There is a subtle shift in some financial markets to the view that the U.S. economy may be strong enough to handle higher interest rates to help keep inflation under control.
Signs of this change in sentiment were evident in US Treasuries, where yields across the board stayed significantly higher on Wednesday, driven by 3- to 7-year rates. Meanwhile, Fed Funds traders vacillated between expectations for a 75- and 50-basis point rate hike in September, while 5-, 10- and 30-year inflation-adjusted yields all fell in the morning. was trending upward in trading. .
Over the past week, optimism that inflation is declining, as evidenced by U.S. equity indices remaining well away from their mid-June lows, and the Fed’s Sentiment has swung between pessimism that the Fed’s rate hikes to fight inflation will lead to a recession. Deeply inverted treasury curve. The July CPI report noted that the inflation driver “shows some easing,” but the still-strong US economy is now set for another 75-basis-point rate hike by the Fed. , said senior market analyst Ed Moya. OANDA Corp. for North and South America.
A better-than-expected improvement in July’s CPI data has given many hopes that inflation may peak, but the FX says sustained tightening policy by the Fed will be needed to keep price rises in check. and reinforced a darker view of interest rate markets. This is reflected in Walmart’s better-than-expected earnings and earnings in the second quarter.
Moreover, although retail sales were flat in July, the data contained enough good news kernels to satisfy the optimists.
“The economic outlook has changed,” Moya said by phone. “June and he saw a slowdown in July, but no. Walmart and retail sales support the positive outlook this week.”
Indeed, financial markets have continued to absorb a string of data since the release of the August 10th consumer price index, which sustains inflation concerns. This includes Wednesday’s report that annual consumer prices in the UK rose 10.1% in July. Meanwhile, oil futures rose for the first time in four trades on Wednesday. According to Stifel, between July 18th and August 5th, his online survey of 70 corporate executives, business owners and private equity investors found that 50% were predictable. “extremely concerned” about the impact of future inflation. & Co.
“The theme of rising inflation continues to plague developed markets and is likely to continue this year,” said Ian Lingen, strategist at BMO Capital Markets.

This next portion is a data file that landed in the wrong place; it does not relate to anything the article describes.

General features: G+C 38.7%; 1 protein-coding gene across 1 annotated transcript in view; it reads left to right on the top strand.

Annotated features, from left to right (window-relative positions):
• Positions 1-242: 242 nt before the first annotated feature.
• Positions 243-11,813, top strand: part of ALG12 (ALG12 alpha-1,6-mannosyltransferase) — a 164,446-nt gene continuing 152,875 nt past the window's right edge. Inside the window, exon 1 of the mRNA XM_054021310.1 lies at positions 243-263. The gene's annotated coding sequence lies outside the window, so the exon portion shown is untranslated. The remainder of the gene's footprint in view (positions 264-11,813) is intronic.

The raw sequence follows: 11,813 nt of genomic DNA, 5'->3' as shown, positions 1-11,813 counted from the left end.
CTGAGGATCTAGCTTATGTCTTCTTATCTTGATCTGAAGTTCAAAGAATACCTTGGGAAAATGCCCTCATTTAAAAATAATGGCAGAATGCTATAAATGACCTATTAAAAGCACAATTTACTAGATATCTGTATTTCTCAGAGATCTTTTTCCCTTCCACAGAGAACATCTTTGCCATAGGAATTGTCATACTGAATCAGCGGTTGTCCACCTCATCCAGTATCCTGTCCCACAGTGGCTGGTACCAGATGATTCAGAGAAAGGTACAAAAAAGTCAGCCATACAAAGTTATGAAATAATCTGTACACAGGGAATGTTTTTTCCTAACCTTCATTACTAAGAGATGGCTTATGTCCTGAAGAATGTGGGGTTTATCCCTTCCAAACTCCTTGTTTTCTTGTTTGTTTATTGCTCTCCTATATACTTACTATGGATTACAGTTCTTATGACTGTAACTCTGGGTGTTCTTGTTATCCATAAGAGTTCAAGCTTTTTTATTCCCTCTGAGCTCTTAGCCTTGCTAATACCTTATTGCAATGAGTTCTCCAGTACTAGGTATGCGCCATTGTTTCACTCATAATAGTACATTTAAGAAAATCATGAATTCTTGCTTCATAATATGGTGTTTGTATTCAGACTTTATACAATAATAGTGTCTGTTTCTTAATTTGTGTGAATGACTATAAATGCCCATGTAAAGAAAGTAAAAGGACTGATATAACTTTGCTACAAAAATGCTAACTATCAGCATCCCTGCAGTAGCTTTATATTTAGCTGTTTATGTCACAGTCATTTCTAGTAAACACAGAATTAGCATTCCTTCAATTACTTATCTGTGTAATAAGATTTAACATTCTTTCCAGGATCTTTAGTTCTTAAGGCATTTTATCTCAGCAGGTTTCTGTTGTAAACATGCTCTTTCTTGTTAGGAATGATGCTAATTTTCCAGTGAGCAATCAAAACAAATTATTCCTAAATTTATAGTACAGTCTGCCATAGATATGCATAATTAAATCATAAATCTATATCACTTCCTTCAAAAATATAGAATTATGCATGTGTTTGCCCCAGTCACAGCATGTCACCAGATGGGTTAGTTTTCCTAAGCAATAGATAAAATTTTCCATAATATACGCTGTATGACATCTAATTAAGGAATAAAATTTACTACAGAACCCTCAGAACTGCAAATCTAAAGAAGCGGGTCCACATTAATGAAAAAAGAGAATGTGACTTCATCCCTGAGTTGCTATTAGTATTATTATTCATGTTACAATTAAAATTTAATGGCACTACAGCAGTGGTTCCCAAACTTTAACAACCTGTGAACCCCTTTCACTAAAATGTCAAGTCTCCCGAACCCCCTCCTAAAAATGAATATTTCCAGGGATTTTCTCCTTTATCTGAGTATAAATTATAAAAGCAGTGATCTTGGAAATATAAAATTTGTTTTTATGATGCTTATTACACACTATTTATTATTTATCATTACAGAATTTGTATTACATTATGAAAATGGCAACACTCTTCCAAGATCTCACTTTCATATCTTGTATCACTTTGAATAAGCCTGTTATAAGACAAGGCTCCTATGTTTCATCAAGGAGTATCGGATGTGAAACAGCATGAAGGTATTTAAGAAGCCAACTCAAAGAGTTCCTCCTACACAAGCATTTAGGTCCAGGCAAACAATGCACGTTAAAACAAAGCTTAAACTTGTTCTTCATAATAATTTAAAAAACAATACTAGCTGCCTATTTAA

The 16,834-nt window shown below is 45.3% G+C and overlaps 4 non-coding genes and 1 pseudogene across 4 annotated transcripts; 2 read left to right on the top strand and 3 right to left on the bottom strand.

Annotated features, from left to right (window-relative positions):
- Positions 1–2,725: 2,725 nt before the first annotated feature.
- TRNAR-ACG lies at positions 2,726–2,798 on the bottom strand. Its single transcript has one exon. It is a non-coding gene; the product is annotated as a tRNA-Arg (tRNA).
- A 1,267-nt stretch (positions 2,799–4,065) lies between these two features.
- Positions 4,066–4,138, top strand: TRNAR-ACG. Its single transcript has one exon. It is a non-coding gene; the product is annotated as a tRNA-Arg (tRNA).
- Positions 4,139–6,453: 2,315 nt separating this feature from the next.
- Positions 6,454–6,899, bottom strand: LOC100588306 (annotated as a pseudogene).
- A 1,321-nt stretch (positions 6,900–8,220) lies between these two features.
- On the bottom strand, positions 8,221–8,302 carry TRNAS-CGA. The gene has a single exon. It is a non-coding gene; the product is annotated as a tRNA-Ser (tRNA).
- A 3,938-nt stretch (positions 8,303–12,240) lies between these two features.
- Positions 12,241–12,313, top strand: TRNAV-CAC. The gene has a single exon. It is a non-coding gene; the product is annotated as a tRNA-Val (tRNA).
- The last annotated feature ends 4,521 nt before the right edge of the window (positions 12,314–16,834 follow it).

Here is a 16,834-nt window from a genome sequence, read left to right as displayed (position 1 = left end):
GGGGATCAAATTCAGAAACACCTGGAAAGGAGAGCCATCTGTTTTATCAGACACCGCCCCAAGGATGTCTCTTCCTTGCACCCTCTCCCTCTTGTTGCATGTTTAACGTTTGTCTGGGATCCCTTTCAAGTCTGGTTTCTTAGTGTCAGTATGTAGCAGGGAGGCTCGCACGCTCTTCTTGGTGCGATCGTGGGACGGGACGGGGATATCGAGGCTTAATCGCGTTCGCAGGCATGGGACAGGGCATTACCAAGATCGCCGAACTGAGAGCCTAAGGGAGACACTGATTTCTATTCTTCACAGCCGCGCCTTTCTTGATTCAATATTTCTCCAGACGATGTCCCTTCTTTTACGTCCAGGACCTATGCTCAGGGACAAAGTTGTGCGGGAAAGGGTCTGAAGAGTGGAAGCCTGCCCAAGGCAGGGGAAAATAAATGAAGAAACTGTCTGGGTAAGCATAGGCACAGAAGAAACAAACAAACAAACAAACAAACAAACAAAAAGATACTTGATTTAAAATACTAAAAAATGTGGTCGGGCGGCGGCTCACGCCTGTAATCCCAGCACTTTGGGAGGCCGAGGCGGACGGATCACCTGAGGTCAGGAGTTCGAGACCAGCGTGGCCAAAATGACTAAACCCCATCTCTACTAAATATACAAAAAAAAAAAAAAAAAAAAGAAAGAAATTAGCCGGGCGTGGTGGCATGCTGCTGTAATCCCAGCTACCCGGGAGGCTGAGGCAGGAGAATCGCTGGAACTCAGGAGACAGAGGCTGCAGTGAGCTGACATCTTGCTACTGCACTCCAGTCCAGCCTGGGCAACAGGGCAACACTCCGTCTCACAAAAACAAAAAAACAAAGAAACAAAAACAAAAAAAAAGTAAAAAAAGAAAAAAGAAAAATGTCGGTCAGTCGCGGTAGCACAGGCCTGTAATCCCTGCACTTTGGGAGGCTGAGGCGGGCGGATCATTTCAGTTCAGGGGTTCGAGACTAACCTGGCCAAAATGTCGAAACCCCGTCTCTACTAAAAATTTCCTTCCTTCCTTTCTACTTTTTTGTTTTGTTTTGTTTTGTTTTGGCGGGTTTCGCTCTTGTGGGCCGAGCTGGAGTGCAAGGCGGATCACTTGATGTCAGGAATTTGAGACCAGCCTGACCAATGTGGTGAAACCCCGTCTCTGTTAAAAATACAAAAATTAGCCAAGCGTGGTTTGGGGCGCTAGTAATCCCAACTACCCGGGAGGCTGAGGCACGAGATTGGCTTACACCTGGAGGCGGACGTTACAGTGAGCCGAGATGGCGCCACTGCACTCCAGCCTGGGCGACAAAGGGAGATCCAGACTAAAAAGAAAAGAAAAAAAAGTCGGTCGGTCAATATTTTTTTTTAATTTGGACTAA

Still, the recent shift in sentiment reflects a correction from the second quarter, when fears of an imminent US recession dominated. Fears of a recession have not completely disappeared. Indeed, the US Treasury curve still sounds alarming through a large negative spread between 2-year and 10-year rates. But behind the worrisome signs is also the fact that traders are largely pricing in the possibility of a rate cut by the Fed next year.
Nikko Asset Management chief global strategist John Bale said: “Surprisingly, there has been little notice or comment on the fact that hopes for a 2023 Federal Reserve rate cut have all but disappeared recently. “Certainly, Fed Funds futures once predicted a rate cut in the first half of the year, but now they are partially pricing in a rate hike, only predicting less than 25 basis points of rate cuts in 2023. is likely due to hawkish Fed speeches rather than changes in macroeconomic fundamentals.”
The recent rally in stock markets and the resulting loosening of financial conditions are also likely to play a role in expectations that the Fed will not need to cut rates, Vail wrote in an email. “This supports our view that the Fed will need to be more hawkish than consensus due to the stickiness of core inflation and, if properly perceived, will likely be a headwind for risk markets,” the strategist said. I will,” he said.
As of Wednesday, all three major stock indices are DJIA,
It fell ahead of the release of July’s Federal Reserve minutes. Meanwhile, selling government bonds pushes the 2-year yield TMUBMUSD02Y higher,
Over 3.3%, 10 year yield TMUBMUSD10Y,
Up to 2.9%.